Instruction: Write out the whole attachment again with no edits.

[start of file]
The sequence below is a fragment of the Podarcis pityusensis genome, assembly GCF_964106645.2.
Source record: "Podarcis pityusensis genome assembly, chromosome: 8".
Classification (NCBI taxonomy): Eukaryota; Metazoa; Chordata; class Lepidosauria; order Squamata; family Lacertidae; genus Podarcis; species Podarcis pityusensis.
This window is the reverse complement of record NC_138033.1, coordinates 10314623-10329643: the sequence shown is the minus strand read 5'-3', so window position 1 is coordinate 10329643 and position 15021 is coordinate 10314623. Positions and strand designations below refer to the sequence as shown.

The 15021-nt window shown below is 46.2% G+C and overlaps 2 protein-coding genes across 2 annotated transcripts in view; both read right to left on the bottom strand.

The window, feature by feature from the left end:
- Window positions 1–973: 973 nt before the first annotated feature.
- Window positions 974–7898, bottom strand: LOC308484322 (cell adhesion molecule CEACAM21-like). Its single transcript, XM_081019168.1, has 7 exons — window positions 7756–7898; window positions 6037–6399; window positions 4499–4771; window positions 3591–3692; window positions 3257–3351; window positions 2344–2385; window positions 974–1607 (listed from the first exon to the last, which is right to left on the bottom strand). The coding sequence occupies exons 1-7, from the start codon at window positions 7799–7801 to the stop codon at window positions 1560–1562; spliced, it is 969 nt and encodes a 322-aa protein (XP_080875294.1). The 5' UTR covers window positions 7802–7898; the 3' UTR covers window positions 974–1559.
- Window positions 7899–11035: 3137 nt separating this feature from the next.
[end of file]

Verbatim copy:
The sequence below is a fragment of the Podarcis pityusensis genome, assembly GCF_964106645.2.
Source record: "Podarcis pityusensis genome assembly, chromosome: 8".
Classification (NCBI taxonomy): Eukaryota; Metazoa; Chordata; class Lepidosauria; order Squamata; family Lacertidae; genus Podarcis; species Podarcis pityusensis.
This window is the reverse complement of record NC_138033.1, coordinates 10314623-10329643: the sequence shown is the minus strand read 5'-3', so window position 1 is coordinate 10329643 and position 15021 is coordinate 10314623. Positions and strand designations below refer to the sequence as shown.

The 15021-nt window shown below is 46.2% G+C and overlaps 2 protein-coding genes across 2 annotated transcripts in view; both read right to left on the bottom strand.

The window, feature by feature from the left end:
- Window positions 1–973: 973 nt before the first annotated feature.
- Window positions 974–7898, bottom strand: LOC308484322 (cell adhesion molecule CEACAM21-like). Its single transcript, XM_081019168.1, has 7 exons — window positions 7756–7898; window positions 6037–6399; window positions 4499–4771; window positions 3591–3692; window positions 3257–3351; window positions 2344–2385; window positions 974–1607 (listed from the first exon to the last, which is right to left on the bottom strand). The coding sequence occupies exons 1-7, from the start codon at window positions 7799–7801 to the stop codon at window positions 1560–1562; spliced, it is 969 nt and encodes a 322-aa protein (XP_080875294.1). The 5' UTR covers window positions 7802–7898; the 3' UTR covers window positions 974–1559.
- Window positions 7899–11035: 3137 nt separating this feature from the next.